Flooding involves forcefully exposing an animal or person to a feared stimulus, with no means of escape, based upon the fact that the person or animal cannot exhibit fearful behaviours forever. This is a very controversial behavioural therapy and is the equivalent of locking a person with arachnophobia, in a room full of spiders. This approach has a high chance of failure and can cause a phenomenon known as ‘learned helplessness’, whereby the dog learns there is no escape, so they emotionally shut down. The fears are still there but they have been suppressed and pushed below the surface. 


Puppies may endure social experiences but will often exhibit body language to communicate their discomfort. If and when this body language is ignored phobias, reactivity and aggression can gradually develop over time. Hence, the best thing you can do for your puppy is to give them choice by giving them the option to move away or not be touched. They will be more resilient in social situations if their needs and communication are respected and they socialise on their own terms.


Let your Puppy say hi to every dog


This is one myth I am always eagerly discussing with puppy owners because allowing your puppy to say hi to every dog causes a real a headache when your puppy reaches adolescence. Although playing and interacting with other dogs is important, it’s actually a very small part of socialisation.  One of the most important skills to teach your puppy, is you can’t say hello to every dog. Once a puppy is heading towards a year old, many guardians are no longer eager to interrupt their walk and say hi to each and every dog their dog sees because their dog has already been socialised.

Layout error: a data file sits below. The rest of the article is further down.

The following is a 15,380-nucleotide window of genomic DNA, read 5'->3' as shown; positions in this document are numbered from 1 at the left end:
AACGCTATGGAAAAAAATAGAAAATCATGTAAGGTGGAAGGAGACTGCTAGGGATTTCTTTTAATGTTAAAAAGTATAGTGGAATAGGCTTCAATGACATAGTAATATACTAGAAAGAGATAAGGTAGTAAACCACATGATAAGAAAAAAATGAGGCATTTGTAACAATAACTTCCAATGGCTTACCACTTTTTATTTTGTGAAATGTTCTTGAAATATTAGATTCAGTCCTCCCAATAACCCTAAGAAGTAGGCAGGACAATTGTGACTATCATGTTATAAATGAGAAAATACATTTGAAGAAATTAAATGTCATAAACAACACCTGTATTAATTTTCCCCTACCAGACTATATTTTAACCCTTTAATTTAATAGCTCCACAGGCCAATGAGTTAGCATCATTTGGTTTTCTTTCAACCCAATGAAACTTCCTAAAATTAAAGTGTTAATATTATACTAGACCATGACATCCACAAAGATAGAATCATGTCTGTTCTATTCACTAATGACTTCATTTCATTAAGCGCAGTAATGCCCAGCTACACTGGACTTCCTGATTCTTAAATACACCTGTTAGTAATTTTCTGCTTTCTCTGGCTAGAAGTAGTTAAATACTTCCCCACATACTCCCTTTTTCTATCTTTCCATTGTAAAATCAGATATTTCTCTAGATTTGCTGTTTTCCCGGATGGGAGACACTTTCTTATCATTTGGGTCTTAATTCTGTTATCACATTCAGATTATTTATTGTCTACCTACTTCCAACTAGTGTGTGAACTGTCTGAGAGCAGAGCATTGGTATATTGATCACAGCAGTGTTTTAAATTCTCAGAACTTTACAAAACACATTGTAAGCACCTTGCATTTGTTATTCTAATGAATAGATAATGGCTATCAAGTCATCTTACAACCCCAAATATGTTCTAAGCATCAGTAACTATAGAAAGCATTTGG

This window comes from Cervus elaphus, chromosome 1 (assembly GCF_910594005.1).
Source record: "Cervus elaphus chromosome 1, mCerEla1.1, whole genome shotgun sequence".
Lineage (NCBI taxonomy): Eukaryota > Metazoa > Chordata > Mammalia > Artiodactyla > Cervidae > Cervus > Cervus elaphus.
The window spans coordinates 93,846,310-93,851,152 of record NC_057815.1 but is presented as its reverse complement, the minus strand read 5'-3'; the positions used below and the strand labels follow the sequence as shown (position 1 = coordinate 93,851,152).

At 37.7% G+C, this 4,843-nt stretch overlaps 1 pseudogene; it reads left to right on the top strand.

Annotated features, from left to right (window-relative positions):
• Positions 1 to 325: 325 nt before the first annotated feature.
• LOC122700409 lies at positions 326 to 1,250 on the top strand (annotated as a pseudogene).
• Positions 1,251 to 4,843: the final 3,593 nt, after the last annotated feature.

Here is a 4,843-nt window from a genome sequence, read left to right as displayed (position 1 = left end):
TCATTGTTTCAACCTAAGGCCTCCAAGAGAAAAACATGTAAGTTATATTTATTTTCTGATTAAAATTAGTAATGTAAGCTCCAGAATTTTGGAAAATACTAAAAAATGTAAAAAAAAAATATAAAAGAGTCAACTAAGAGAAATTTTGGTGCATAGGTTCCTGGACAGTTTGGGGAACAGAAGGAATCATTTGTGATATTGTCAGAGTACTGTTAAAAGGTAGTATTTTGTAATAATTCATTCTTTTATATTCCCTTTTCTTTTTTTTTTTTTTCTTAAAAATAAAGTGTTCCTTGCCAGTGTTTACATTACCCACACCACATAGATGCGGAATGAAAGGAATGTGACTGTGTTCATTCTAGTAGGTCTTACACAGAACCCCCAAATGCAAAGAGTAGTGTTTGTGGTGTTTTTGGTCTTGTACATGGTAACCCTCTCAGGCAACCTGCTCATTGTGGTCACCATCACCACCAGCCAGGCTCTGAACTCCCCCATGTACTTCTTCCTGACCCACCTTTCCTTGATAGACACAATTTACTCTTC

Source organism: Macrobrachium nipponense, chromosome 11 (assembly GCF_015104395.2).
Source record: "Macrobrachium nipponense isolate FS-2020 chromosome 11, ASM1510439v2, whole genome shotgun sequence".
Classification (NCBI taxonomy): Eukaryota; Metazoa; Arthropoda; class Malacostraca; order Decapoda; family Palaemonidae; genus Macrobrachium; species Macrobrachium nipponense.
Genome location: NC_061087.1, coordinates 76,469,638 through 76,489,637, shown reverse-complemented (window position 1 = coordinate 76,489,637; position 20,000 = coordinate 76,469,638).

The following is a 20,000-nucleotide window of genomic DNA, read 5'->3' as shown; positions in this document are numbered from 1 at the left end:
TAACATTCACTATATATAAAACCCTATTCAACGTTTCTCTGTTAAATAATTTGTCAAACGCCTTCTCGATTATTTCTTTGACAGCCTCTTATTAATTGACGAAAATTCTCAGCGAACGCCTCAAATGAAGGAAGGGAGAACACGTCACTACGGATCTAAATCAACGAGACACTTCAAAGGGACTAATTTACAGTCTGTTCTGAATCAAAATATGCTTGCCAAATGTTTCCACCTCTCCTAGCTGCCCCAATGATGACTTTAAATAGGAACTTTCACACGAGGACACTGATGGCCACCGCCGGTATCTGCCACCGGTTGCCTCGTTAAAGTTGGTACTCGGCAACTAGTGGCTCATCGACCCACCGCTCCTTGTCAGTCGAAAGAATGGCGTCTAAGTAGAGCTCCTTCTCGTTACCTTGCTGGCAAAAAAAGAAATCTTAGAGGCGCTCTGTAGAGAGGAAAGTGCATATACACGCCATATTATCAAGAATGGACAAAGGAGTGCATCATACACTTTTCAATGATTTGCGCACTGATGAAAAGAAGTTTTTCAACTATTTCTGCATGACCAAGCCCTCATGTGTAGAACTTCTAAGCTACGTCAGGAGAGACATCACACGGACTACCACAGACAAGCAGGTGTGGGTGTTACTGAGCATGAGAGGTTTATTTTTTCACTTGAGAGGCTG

Therefore, they prevent their dog saying hello and the dog becomes incredibly frustrated. Some dogs will even begin barking and lunging, causing onlookers to think your dog is aggressive. Despite all that socialisation, you now have a ‘frustrated greeter’; a dog that becomes dog reactive because they can’t say hello. In an effort to address the problem, guardians will often revert back to allowing their dog to say hello as quickly as possible, to stop the barking, but this only exacerbates the problem. 


Realistically, your puppy can’t say hi to every dog because that is not going to be an expectation you can meet consistently when they are adults. Therefore, teaching your puppy to engage and calmly walk past other dogs, is an essential part of socialisation because this is something you will want them to do as adults. So by all means, allow your puppy to greet and play with other dogs when appropriate, but mix up those experiences by training your puppy around dogs from a safe distance so they don’t become frustrated and dog reactive. 


So to ensure you get socialisation off to the best start, recognise that no dog is immune from becoming reactive and that it can still develop despite your best intentions. Remember it is also possible to over socialise a puppy by removing all choices and fully exposing them to situations that elicit fear. Therefore, it is crucial to diversify their social experiences and give them plenty of support and agency to develop resilience at their own pace.